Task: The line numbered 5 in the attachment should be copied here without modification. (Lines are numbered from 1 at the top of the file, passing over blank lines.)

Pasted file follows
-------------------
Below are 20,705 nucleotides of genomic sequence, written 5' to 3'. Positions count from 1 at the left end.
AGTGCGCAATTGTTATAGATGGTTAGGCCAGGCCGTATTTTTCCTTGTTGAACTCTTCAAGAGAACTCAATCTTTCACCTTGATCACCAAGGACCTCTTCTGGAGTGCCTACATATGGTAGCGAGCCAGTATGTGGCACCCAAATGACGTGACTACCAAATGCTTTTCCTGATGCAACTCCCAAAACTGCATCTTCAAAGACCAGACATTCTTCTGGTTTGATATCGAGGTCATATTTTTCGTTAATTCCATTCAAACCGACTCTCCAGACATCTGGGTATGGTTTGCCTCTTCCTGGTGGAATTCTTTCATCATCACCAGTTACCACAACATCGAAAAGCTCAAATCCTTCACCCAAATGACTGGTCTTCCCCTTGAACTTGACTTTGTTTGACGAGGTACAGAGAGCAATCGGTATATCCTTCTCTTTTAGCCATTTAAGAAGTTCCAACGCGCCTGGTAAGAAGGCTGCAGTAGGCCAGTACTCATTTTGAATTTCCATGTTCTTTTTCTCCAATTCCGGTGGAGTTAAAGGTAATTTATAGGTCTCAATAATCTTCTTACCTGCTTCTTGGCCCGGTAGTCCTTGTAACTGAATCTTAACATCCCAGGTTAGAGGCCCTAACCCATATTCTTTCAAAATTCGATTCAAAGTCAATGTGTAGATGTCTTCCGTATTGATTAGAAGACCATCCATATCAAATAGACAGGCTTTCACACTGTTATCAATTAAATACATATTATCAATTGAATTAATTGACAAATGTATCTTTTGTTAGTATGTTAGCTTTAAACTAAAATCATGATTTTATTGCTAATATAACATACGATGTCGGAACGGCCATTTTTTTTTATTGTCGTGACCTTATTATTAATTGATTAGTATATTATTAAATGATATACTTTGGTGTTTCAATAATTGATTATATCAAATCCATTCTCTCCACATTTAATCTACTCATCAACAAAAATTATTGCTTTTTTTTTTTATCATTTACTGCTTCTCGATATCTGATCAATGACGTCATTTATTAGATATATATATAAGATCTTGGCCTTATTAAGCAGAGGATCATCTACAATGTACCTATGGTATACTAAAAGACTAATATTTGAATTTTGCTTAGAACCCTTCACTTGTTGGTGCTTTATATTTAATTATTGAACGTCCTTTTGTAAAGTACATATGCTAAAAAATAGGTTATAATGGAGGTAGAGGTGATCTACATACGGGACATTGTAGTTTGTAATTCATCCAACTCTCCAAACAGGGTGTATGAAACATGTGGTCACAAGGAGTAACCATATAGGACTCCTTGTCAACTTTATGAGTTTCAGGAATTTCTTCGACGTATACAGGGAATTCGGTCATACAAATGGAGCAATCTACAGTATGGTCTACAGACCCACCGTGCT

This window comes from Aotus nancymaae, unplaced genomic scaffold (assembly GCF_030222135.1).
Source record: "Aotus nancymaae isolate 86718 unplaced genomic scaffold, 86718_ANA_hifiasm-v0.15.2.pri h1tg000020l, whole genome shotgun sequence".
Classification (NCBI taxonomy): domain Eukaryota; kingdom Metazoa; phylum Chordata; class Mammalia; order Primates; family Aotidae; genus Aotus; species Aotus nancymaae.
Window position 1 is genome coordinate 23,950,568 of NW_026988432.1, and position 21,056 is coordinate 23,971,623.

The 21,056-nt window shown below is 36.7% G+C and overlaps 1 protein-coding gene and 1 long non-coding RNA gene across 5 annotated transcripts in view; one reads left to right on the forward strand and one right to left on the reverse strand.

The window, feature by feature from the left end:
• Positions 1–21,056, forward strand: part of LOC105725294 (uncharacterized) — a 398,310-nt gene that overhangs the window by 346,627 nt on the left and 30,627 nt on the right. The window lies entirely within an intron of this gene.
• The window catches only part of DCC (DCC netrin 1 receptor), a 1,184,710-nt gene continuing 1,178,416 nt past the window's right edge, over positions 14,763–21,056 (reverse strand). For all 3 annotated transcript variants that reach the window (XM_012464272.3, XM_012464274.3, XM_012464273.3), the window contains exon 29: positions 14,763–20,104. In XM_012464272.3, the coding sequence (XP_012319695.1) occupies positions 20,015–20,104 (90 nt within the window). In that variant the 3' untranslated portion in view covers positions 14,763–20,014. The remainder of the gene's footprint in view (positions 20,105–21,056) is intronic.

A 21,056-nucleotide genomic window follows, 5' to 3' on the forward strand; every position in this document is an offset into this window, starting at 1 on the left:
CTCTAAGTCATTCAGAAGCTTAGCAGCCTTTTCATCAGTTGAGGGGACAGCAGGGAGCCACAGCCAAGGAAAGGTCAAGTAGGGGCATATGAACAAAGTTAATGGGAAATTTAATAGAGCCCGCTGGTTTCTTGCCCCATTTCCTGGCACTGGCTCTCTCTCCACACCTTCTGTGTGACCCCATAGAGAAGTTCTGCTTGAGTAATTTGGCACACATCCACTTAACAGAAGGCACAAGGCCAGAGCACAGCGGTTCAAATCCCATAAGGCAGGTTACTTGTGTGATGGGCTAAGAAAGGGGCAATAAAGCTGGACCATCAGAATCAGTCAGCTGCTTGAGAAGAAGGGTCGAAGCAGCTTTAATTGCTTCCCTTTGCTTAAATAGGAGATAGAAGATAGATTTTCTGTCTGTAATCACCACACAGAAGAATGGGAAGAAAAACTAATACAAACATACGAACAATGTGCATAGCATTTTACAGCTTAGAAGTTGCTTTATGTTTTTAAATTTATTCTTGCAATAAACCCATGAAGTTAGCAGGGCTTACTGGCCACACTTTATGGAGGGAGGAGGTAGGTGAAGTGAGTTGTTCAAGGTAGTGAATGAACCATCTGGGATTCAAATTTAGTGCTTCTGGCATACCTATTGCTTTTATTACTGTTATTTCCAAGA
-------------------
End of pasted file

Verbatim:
Classification (NCBI taxonomy): domain Eukaryota; kingdom Metazoa; phylum Chordata; class Mammalia; order Primates; family Aotidae; genus Aotus; species Aotus nancymaae.